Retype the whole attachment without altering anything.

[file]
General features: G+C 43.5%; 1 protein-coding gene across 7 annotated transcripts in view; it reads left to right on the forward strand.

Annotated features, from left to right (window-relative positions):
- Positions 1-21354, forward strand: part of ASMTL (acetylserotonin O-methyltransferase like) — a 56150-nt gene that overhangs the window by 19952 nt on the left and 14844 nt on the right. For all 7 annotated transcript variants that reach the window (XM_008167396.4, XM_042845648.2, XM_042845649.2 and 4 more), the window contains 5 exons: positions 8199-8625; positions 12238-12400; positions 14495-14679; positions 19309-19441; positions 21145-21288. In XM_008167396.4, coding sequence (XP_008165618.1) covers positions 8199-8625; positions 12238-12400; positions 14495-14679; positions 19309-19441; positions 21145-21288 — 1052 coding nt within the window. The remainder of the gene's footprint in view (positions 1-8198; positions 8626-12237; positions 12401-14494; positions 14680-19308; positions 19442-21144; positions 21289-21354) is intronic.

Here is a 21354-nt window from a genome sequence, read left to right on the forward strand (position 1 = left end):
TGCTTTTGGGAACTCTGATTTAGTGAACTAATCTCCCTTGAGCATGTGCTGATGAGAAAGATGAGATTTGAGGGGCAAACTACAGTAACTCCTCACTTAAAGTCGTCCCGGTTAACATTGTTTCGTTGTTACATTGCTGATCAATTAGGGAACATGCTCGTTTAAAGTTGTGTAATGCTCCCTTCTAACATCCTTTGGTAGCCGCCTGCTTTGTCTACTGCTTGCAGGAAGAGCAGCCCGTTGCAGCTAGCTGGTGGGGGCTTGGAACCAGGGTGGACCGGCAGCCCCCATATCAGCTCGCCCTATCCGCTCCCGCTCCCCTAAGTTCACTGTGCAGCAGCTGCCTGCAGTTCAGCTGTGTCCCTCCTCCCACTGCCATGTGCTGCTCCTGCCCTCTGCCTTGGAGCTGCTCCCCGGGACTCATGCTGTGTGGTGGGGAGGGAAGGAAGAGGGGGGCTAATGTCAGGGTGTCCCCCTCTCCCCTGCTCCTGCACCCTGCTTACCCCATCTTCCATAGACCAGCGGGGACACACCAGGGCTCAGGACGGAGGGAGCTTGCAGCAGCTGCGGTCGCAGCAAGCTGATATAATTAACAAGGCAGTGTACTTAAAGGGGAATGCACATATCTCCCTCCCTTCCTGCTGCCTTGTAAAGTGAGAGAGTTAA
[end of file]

General features: G+C 43.5%; 1 protein-coding gene across 7 annotated transcripts in view; it reads left to right on the forward strand.

Annotated features, from left to right (window-relative positions):
- Positions 1-21354, forward strand: part of ASMTL (acetylserotonin O-methyltransferase like) — a 56150-nt gene that overhangs the window by 19952 nt on the left and 14844 nt on the right. For all 7 annotated transcript variants that reach the window (XM_008167396.4, XM_042845648.2, XM_042845649.2 and 4 more), the window contains 5 exons: positions 8199-8625; positions 12238-12400; positions 14495-14679; positions 19309-19441; positions 21145-21288. In XM_008167396.4, coding sequence (XP_008165618.1) covers positions 8199-8625; positions 12238-12400; positions 14495-14679; positions 19309-19441; positions 21145-21288 — 1052 coding nt within the window. The remainder of the gene's footprint in view (positions 1-8198; positions 8626-12237; positions 12401-14494; positions 14680-19308; positions 19442-21144; positions 21289-21354) is intronic.

Here is a 21354-nt window from a genome sequence, read left to right on the forward strand (position 1 = left end):
TGCTTTTGGGAACTCTGATTTAGTGAACTAATCTCCCTTGAGCATGTGCTGATGAGAAAGATGAGATTTGAGGGGCAAACTACAGTAACTCCTCACTTAAAGTCGTCCCGGTTAACATTGTTTCGTTGTTACATTGCTGATCAATTAGGGAACATGCTCGTTTAAAGTTGTGTAATGCTCCCTTCTAACATCCTTTGGTAGCCGCCTGCTTTGTCTACTGCTTGCAGGAAGAGCAGCCCGTTGCAGCTAGCTGGTGGGGGCTTGGAACCAGGGTGGACCGGCAGCCCCCATATCAGCTCGCCCTATCCGCTCCCGCTCCCCTAAGTTCACTGTGCAGCAGCTGCCTGCAGTTCAGCTGTGTCCCTCCTCCCACTGCCATGTGCTGCTCCTGCCCTCTGCCTTGGAGCTGCTCCCCGGGACTCATGCTGTGTGGTGGGGAGGGAAGGAAGAGGGGGGCTAATGTCAGGGTGTCCCCCTCTCCCCTGCTCCTGCACCCTGCTTACCCCATCTTCCATAGACCAGCGGGGACACACCAGGGCTCAGGACGGAGGGAGCTTGCAGCAGCTGCGGTCGCAGCAAGCTGATATAATTAACAAGGCAGTGTACTTAAAGGGGAATGCACATATCTCCCTCCCTTCCTGCTGCCTTGTAAAGTGAGAGAGTTAA